Intel delays launch of Ohio fab plant from 2025, now expected somewhere in 2027-2028

Intel has troubles with its new semiconductor plant in Ohio, was due to be operational in 2025 but now it'll be sometime 'between 2027 and 2028'.

3 minutes & 16 seconds read time

It looks like there are some major issues with US semiconductor manufacturing plans, with Intel pushing out the launch date of its bleeding-edge plant in Ohio. It was meant to be producing chips in 2025, but now that has been delayed until somewhere between 2027-2028.

Intel's new Albany construction (source: Intel)

Intel's new Albany construction (source: Intel)

Intel is working on two new semiconductor manufacturing facilities in Licking County, Ohio, with the company promising $20 billion of investment into the construction project and that the fabs would be operational in 2025. But in a new report published by Ohio Governor Mike DeWine on Wednesday, Intel has coughed up just $1.5 billion of the money and that the fabs would be operational "between 2027 and 2028".

Intel promised $20 billion but has so far only committed around $4.5 billion into the Ohio plant project, with over $2 billion received through incentives through the CHIPS Act, from which Intel has been demanding more money. But now, the fab that was meant to be ready by next year, is another two to three away.

Intel said progress was going well on the plant, outlining some key points below:

  • Intel has spent approximately $1.5 billion through December 31, 2023
  • A further $3 billion is contractually committed
  • Intel had 69 employees from 14 Ohio counties working at the project site in December
  • Construction workers from 75 of Ohio's 88 counties have contributed to the project to date
  • Intel's supplier footprint has grown from 150 to 350 since the project announcement
  • Plans are ready for an office building, water treatment, and reclamation facility, and an air separation unit on-site

Given all these issues and multi-year delays, Ohio politicians are still happy with the situation with Lt. Governer Jon Husted saying in a recent press release: "Construction logistics are quite amazing. Barges of equipment are coming up the Ohio river, getting offloaded in Adams County - and then the organization of enormous truckloads of equipment making their way to Licking County - adds to the billions invested already by the company and the growing number of Ohio-based suppliers".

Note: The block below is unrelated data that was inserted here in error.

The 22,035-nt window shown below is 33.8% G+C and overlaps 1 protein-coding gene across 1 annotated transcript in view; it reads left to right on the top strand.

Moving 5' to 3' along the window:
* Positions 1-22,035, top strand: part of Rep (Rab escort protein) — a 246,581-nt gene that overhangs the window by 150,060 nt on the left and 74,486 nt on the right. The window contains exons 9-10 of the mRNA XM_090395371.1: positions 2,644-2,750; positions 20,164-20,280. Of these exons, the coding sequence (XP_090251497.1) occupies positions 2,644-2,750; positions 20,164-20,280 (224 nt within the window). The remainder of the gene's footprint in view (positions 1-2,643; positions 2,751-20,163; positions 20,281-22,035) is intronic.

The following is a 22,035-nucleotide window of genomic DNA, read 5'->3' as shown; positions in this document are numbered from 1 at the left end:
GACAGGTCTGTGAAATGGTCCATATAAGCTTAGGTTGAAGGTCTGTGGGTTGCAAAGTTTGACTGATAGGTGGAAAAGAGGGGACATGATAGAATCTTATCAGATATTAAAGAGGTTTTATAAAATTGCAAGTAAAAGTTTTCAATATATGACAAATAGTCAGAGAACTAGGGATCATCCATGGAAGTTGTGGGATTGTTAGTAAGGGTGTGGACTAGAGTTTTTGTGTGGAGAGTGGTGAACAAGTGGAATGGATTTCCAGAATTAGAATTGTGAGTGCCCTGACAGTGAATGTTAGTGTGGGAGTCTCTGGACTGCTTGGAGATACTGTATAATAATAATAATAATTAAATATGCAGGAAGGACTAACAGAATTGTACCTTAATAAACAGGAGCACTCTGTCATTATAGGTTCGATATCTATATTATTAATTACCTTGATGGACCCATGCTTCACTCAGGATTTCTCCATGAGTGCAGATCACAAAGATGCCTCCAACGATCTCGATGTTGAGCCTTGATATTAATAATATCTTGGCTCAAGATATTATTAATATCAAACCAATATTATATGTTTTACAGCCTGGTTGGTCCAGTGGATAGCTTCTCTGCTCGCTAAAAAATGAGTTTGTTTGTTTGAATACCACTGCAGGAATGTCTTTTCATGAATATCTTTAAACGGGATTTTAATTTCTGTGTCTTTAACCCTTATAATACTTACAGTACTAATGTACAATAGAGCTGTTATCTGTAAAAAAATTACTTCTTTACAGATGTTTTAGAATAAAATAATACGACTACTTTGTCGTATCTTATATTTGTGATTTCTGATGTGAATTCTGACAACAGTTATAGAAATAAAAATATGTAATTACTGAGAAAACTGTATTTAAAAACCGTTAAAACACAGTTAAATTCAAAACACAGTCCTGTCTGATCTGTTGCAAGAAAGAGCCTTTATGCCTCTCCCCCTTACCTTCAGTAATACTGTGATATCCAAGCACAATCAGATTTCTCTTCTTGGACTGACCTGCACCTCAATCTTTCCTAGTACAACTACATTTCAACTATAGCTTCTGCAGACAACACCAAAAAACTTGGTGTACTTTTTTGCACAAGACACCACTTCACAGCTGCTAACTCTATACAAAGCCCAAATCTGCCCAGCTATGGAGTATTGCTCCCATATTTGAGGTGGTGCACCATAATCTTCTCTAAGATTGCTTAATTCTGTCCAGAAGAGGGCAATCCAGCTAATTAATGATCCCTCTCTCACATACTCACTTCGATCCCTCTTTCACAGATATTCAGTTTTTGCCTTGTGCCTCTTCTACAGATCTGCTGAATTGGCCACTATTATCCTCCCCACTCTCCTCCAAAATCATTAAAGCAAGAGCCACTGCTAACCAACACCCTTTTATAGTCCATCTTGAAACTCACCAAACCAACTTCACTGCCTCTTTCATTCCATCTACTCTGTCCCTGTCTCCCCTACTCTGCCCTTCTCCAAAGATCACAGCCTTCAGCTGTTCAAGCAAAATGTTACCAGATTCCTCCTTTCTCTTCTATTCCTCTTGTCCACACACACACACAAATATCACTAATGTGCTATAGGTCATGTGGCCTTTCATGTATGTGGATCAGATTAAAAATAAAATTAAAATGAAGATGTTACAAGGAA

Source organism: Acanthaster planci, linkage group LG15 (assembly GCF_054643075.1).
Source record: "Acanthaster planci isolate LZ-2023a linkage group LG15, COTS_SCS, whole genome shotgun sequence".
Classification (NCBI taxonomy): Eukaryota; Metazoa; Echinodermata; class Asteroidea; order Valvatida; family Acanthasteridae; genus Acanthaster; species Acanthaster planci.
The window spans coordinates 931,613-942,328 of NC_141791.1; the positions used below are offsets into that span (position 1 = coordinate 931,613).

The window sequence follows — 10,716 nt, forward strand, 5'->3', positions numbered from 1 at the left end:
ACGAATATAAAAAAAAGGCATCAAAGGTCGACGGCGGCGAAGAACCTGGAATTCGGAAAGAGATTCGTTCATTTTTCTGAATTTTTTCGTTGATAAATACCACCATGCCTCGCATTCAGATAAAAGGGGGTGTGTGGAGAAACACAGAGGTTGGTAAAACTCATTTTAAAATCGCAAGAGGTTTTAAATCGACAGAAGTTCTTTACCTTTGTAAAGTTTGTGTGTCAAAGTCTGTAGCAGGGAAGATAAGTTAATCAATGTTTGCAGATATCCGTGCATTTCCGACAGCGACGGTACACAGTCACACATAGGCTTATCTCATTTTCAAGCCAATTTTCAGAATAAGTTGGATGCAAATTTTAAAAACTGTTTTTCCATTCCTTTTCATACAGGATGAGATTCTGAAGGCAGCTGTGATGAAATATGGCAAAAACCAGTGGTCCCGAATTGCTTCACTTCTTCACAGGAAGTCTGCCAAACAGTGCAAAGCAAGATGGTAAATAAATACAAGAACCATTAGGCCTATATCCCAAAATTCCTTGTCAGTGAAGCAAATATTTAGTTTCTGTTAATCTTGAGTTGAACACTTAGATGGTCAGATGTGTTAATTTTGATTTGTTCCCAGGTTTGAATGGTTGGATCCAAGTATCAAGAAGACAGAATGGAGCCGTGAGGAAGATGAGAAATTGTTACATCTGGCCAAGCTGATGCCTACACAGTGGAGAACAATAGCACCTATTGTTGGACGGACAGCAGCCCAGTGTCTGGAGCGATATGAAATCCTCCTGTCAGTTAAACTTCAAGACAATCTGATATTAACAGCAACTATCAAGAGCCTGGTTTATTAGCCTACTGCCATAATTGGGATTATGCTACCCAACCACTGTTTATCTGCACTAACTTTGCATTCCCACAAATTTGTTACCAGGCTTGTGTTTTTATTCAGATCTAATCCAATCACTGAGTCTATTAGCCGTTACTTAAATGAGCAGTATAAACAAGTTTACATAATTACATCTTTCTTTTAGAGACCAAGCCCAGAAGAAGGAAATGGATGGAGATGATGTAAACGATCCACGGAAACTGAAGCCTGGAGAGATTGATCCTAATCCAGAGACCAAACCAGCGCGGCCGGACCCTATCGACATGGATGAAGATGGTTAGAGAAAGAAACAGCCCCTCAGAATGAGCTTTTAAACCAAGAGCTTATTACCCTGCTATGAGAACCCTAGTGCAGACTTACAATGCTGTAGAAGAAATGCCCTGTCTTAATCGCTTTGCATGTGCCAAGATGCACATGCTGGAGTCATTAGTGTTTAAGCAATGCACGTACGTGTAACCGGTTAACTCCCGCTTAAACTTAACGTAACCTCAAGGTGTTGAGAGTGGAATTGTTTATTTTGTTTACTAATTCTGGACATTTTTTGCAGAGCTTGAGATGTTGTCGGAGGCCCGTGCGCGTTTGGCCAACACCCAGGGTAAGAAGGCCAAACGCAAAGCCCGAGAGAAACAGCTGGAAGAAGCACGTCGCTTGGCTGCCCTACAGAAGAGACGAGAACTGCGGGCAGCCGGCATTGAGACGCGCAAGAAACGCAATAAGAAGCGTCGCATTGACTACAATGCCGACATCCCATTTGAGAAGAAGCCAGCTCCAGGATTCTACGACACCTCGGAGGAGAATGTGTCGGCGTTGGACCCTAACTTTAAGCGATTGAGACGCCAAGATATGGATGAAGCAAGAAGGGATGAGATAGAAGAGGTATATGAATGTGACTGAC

But, of course, Ohio politicians are going to sing Intel's praises... there are billions of dollars in state-of-the-art semiconductor manufacturing plants being built in their state. They need to seem positive with a promise of the Ohio plant being operational in 2025 but being delayed until somewhere between 2027 and 2028, as there are billions and billions of dollars of CHIPS Act funding at risk.

Once the new semiconductor plant is operational, the state of Ohio will be a beacon for engineers and future chip-making staff to flock to Intel's new facility. The surrounding economy benefits from tens of thousands of new people living there, with families moving to the state for a new opportunity at Intel's new factories.

Intel is expected to create 3,000 direct jobs with Intel, with a projected annual payroll of $405 million. According to the official estimates, supporting businesses will generate another 20,000 jobs, contributing $2.8 billion to the annual gross state product in Ohio.

Buy at Amazon

Intel® CoreTM i9-14900K New Gaming Desktop Processor

TodayYesterday7 days ago30 days ago
Buy at Newegg
* Prices last scanned on 4/20/2024 at 2:47 pm CDT - prices may not be accurate, click links above for the latest price. We may earn an affiliate commission.

Anthony joined the TweakTown team in 2010 and has since reviewed 100s of graphics cards. Anthony is a long time PC enthusiast with a passion of hate for games built around consoles. FPS gaming since the pre-Quake days, where you were insulted if you used a mouse to aim, he has been addicted to gaming and hardware ever since. Working in IT retail for 10 years gave him great experience with custom-built PCs. His addiction to GPU tech is unwavering and has recently taken a keen interest in artificial intelligence (AI) hardware.

Newsletter Subscription

Related Tags